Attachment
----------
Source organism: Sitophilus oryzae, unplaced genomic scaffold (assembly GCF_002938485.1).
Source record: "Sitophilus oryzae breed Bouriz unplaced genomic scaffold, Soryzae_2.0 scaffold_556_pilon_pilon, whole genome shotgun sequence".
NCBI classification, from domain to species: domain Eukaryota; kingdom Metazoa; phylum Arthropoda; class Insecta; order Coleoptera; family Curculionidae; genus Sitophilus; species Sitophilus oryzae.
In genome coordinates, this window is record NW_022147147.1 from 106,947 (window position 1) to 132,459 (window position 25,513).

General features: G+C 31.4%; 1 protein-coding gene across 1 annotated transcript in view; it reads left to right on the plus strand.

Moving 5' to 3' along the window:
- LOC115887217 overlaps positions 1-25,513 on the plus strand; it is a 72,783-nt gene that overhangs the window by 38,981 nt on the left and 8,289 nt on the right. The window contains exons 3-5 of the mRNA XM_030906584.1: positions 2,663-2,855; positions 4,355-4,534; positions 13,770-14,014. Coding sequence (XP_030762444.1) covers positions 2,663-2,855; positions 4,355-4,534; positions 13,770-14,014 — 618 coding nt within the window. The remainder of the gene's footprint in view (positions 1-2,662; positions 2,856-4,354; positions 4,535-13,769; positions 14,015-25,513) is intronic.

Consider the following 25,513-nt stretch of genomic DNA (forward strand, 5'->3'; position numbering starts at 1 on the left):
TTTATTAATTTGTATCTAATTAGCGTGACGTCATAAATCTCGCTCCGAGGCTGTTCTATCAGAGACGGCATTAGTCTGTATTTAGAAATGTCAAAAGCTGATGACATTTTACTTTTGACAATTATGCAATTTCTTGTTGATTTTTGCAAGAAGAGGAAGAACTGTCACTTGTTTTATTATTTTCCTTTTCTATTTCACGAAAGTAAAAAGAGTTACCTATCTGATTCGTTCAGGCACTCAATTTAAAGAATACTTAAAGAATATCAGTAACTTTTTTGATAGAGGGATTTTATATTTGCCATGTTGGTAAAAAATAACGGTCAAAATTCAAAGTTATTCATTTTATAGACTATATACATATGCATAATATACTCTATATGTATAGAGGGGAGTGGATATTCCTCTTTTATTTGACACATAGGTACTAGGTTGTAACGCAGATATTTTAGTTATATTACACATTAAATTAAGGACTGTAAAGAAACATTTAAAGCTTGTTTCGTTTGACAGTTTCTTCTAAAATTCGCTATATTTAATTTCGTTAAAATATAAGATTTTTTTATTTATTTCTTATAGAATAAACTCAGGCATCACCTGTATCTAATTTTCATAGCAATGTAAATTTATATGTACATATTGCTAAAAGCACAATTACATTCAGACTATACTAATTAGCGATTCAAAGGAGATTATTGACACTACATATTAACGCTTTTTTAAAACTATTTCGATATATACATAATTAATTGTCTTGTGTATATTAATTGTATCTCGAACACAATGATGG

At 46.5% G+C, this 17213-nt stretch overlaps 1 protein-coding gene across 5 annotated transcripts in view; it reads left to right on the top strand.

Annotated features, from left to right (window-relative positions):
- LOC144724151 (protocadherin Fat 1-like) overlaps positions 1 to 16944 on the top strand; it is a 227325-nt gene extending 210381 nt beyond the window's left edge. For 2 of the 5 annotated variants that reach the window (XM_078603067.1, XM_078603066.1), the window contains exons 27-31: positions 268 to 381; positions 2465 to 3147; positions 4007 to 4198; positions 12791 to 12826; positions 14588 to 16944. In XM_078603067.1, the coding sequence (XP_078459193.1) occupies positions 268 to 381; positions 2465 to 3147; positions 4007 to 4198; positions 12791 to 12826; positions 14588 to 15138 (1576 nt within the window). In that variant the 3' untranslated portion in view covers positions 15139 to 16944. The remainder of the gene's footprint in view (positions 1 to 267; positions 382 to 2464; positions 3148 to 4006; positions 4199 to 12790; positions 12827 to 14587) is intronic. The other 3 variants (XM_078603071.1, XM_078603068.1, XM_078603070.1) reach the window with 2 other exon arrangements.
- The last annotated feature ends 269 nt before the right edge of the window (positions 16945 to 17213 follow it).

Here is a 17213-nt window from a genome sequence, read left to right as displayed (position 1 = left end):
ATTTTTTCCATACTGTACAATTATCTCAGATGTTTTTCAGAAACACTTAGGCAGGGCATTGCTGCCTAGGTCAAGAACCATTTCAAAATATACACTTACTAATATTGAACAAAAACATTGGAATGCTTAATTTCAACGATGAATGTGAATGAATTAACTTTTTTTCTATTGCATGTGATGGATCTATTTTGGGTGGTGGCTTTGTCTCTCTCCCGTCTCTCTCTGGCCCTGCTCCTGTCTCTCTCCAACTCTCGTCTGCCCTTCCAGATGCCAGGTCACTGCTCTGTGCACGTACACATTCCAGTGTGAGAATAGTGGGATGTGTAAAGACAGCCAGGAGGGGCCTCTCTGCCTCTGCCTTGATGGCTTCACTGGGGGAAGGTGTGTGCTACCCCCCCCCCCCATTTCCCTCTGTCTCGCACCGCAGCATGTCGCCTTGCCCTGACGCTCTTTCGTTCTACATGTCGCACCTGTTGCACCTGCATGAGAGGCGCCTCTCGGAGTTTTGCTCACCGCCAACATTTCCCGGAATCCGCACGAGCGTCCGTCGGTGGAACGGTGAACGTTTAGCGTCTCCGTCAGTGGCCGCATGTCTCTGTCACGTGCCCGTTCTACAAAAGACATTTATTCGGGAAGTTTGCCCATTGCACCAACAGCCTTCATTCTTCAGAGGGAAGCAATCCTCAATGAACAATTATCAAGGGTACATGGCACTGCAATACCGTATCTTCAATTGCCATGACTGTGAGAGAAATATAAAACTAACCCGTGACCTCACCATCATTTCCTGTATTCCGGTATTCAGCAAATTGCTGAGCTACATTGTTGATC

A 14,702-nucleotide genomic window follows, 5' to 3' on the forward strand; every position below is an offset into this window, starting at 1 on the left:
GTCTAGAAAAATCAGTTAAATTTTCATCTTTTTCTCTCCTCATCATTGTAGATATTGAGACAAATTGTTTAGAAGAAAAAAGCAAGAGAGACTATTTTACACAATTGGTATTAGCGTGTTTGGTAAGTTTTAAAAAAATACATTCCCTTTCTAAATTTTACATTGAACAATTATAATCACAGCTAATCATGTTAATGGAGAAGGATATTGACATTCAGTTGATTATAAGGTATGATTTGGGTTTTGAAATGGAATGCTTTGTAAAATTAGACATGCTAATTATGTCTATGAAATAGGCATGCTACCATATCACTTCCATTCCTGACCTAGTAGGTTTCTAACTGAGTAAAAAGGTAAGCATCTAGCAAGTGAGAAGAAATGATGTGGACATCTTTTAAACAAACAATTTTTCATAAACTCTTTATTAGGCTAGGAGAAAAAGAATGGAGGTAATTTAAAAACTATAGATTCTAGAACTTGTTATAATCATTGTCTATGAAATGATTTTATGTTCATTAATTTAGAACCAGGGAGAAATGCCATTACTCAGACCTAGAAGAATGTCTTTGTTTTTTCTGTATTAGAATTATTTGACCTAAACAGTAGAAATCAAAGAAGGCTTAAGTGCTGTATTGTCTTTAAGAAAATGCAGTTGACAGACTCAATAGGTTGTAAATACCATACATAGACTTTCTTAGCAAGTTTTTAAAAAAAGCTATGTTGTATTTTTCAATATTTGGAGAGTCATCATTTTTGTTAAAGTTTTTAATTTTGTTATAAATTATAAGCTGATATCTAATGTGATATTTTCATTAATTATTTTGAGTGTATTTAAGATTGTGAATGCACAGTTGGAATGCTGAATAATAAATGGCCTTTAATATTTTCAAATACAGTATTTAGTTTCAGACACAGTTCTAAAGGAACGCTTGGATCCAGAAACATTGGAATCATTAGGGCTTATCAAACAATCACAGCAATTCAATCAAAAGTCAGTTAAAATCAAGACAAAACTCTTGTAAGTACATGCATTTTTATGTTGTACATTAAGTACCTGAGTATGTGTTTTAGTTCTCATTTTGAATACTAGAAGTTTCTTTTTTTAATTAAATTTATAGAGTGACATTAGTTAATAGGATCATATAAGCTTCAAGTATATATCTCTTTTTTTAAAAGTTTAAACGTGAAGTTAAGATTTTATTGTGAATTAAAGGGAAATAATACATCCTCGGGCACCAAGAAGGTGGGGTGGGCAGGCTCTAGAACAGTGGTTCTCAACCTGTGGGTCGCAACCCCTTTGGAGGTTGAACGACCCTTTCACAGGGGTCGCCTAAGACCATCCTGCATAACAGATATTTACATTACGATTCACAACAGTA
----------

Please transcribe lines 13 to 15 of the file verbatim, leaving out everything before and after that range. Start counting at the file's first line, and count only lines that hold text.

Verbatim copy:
- The last annotated feature ends 269 nt before the right edge of the window (positions 16945 to 17213 follow it).

Here is a 17213-nt window from a genome sequence, read left to right as displayed (position 1 = left end):
ATTTTTTCCATACTGTACAATTATCTCAGATGTTTTTCAGAAACACTTAGGCAGGGCATTGCTGCCTAGGTCAAGAACCATTTCAAAATATACACTTACTAATATTGAACAAAAACATTGGAATGCTTAATTTCAACGATGAATGTGAATGAATTAACTTTTTTTCTATTGCATGTGATGGATCTATTTTGGGTGGTGGCTTTGTCTCTCTCCCGTCTCTCTCTGGCCCTGCTCCTGTCTCTCTCCAACTCTCGTCTGCCCTTCCAGATGCCAGGTCACTGCTCTGTGCACGTACACATTCCAGTGTGAGAATAGTGGGATGTGTAAAGACAGCCAGGAGGGGCCTCTCTGCCTCTGCCTTGATGGCTTCACTGGGGGAAGGTGTGTGCTACCCCCCCCCCCCATTTCCCTCTGTCTCGCACCGCAGCATGTCGCCTTGCCCTGACGCTCTTTCGTTCTACATGTCGCACCTGTTGCACCTGCATGAGAGGCGCCTCTCGGAGTTTTGCTCACCGCCAACATTTCCCGGAATCCGCACGAGCGTCCGTCGGTGGAACGGTGAACGTTTAGCGTCTCCGTCAGTGGCCGCATGTCTCTGTCACGTGCCCGTTCTACAAAAGACATTTATTCGGGAAGTTTGCCCATTGCACCAACAGCCTTCATTCTTCAGAGGGAAGCAATCCTCAATGAACAATTATCAAGGGTACATGGCACTGCAATACCGTATCTTCAATTGCCATGACTGTGAGAGAAATATAAAACTAACCCGTGACCTCACCATCATTTCCTGTATTCCGGTATTCAGCAAATTGCTGAGCTACATTGTTGATC